“The Mission of Relief Society,” Ensign, May 1992, 92
And now here we are—well into the last decade of the twentieth century in March 1992. We marvel together at our diversity of place, of language, of culture, and even of personal description. We celebrate the power demonstrated by this great international society that binds us together with unity of purpose and sisterhood. The mission of Relief Society is founded in the gospel of Jesus Christ, and women throughout the world are responding increasingly to his teachings. Their faith elevates their lives, and as their testimonies grow, they lift and teach those around them. This society’s aim is to include them all and to bless their lives.
Christ taught clearly that regardless of our living conditions, or our marital status, or our gender, we may know his love. When he met the woman at the well, as he crossed Samaria on his way to Galilee, she couldn’t believe he spoke to her. She was a Samaritan—he was a Jew. Her awareness of their differences, no doubt the legacy of long tradition, complicated her understanding him. He engaged her in a thoughtful conversation, and she began to sense that this visit had meaning far beyond the importance of drinking from a well. The exchange itself freed her from the inhibitions she expressed when he first spoke to her. When he offered the living “water springing up into everlasting life,” a new awareness came upon her, and she began to hear what he was teaching “in spirit and in truth.” (John 4:14, 23.)
Her hearing became her knowing, and her testimony brought other Samaritans to him. They later said to the woman, “Now we believe, not because of thy saying: for we have heard him ourselves, and know that this is indeed the Christ, the Saviour of the world.” (John 4:42.) Relief Society women throughout this world have first in their purposes to know him themselves and to build their personal testimony of Christ’s love, which he so freely offers to all.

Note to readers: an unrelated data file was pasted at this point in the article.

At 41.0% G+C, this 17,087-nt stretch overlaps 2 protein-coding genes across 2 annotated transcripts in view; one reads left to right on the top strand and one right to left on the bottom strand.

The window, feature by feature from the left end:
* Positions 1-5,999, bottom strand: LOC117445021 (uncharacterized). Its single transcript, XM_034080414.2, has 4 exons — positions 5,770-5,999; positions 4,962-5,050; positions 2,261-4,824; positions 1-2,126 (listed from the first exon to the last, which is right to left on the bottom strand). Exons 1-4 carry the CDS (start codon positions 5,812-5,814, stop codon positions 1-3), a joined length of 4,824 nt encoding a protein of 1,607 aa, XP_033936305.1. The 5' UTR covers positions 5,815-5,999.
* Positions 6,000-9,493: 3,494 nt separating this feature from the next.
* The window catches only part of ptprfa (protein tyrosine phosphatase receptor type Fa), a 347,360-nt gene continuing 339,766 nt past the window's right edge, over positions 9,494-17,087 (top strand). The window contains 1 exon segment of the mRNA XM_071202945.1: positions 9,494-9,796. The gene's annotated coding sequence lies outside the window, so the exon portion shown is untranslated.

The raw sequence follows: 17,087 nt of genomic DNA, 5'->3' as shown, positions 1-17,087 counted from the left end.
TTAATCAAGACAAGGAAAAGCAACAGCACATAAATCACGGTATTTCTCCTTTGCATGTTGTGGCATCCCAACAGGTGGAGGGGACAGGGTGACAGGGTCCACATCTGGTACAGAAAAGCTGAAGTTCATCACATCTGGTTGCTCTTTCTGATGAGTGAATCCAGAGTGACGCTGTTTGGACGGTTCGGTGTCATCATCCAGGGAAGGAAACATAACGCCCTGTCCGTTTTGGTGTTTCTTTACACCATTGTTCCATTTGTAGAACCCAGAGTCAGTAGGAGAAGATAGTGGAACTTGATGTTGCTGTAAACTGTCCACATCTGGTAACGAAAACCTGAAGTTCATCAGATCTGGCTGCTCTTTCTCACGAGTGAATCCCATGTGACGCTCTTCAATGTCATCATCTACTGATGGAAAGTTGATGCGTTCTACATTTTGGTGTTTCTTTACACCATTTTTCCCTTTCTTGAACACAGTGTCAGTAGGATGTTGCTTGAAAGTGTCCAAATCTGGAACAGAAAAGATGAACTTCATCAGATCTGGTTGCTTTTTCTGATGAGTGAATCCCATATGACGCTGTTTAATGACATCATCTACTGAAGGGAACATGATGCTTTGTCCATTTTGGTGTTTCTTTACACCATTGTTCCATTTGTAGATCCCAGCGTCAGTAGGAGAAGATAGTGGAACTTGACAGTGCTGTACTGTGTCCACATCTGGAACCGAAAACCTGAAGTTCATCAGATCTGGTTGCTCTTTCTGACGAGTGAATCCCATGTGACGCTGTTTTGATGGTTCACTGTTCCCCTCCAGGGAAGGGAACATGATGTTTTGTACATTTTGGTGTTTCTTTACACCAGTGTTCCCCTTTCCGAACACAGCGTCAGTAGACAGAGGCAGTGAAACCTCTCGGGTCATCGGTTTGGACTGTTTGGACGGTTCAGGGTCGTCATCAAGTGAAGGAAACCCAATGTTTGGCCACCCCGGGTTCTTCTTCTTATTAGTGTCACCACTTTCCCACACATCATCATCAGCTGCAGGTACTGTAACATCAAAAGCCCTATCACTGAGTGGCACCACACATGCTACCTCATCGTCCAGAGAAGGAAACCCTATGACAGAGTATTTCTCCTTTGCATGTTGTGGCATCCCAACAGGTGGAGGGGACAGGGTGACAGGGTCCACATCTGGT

Some of us need the blessing of more fully realizing our importance as individuals to our Savior. We have record of his high expectations for us. When a woman who had sinned was brought by scribes and Pharisees to be stoned, Jesus said, “He that is without sin among you, let him first cast a stone at her.” (John 8:7.) One by one, probably because of his presence, their own consciences lifted their condemnation of her, and they walked away. Christ then spoke those words of power that could cleanse the world, “Neither do I condemn thee: go, and sin no more.” (John 8:11.) His invitation was clear; the initiative was hers. Freedom from past acts was within her reach through her vision of his merciful love. Regardless of what had brought her to that point, a life of dignity and service, of righteousness and happiness was possible.
From the beginning—150 years ago—Relief Society has offered women ways to strengthen their own lives and ways to help them strengthen the lives of others. The others might be our own family, our neighbor, or the stranger who has come to our awareness. The ways sometimes come by assignment and often come from personal initiative. The needs are everywhere, and the key to our ability to meet them is Christ’s admonition that we love one another as he has loved us. (See John 13:34.)
The aim of this society to build testimonies, bless individuals, exercise charity, strengthen all families, and find joy in our sisterhood turns on the fulcrum of Christ’s love. May these principles of serving and growing help us see ourselves in new ways as women. May we see clearly the way before us to be righteous disciples of our atoning Savior.
In the name of Jesus Christ, amen.